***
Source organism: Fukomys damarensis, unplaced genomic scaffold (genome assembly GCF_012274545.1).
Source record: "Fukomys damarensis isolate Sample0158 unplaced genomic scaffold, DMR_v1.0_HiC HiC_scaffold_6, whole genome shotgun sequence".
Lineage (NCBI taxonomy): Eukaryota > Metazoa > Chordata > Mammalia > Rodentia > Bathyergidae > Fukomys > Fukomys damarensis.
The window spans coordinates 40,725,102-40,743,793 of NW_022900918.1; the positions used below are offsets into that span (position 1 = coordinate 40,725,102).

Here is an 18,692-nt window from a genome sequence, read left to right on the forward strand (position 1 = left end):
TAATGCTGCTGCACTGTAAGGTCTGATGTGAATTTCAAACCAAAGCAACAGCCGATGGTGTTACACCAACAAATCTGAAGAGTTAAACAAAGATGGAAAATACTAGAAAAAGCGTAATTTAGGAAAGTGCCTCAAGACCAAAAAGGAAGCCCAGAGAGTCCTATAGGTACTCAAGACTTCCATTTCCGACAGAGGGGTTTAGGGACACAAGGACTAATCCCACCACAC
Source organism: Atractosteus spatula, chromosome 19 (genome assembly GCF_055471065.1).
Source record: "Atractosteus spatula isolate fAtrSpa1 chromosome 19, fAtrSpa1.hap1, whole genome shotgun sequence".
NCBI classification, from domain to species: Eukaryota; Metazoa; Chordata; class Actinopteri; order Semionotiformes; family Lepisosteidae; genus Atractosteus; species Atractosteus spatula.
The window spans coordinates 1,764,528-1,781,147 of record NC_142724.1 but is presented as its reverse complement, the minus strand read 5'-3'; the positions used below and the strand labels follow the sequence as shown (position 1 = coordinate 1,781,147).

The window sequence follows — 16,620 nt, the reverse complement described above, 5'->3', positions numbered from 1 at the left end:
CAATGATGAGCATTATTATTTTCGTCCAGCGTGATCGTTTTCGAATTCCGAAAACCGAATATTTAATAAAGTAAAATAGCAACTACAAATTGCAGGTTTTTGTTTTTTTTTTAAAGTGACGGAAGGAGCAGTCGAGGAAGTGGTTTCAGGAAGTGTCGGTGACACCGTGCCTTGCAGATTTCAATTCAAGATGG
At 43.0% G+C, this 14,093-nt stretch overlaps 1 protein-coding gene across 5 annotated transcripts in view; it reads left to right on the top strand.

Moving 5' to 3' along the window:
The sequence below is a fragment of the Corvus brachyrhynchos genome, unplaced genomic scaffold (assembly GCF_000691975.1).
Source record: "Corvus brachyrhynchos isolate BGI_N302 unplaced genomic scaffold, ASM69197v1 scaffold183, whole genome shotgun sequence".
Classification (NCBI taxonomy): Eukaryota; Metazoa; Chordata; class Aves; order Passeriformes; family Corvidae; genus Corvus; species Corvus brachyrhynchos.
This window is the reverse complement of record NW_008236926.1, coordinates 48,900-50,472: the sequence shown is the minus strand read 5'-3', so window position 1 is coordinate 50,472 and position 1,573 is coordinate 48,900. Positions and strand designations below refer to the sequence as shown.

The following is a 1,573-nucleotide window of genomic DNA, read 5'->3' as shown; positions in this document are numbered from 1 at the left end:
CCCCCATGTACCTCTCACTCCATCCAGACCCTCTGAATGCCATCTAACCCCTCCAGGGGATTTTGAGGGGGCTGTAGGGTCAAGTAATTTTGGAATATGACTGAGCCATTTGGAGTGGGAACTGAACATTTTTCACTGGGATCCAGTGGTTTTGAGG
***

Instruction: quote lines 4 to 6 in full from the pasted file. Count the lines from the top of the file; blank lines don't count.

The window spans coordinates 40,725,102-40,743,793 of NW_022900918.1; the positions used below are offsets into that span (position 1 = coordinate 40,725,102).

Here is an 18,692-nt window from a genome sequence, read left to right on the forward strand (position 1 = left end):
TAATGCTGCTGCACTGTAAGGTCTGATGTGAATTTCAAACCAAAGCAACAGCCGATGGTGTTACACCAACAAATCTGAAGAGTTAAACAAAGATGGAAAATACTAGAAAAAGCGTAATTTAGGAAAGTGCCTCAAGACCAAAAAGGAAGCCCAGAGAGTCCTATAGGTACTCAAGACTTCCATTTCCGACAGAGGGGTTTAGGGACACAAGGACTAATCCCACCACAC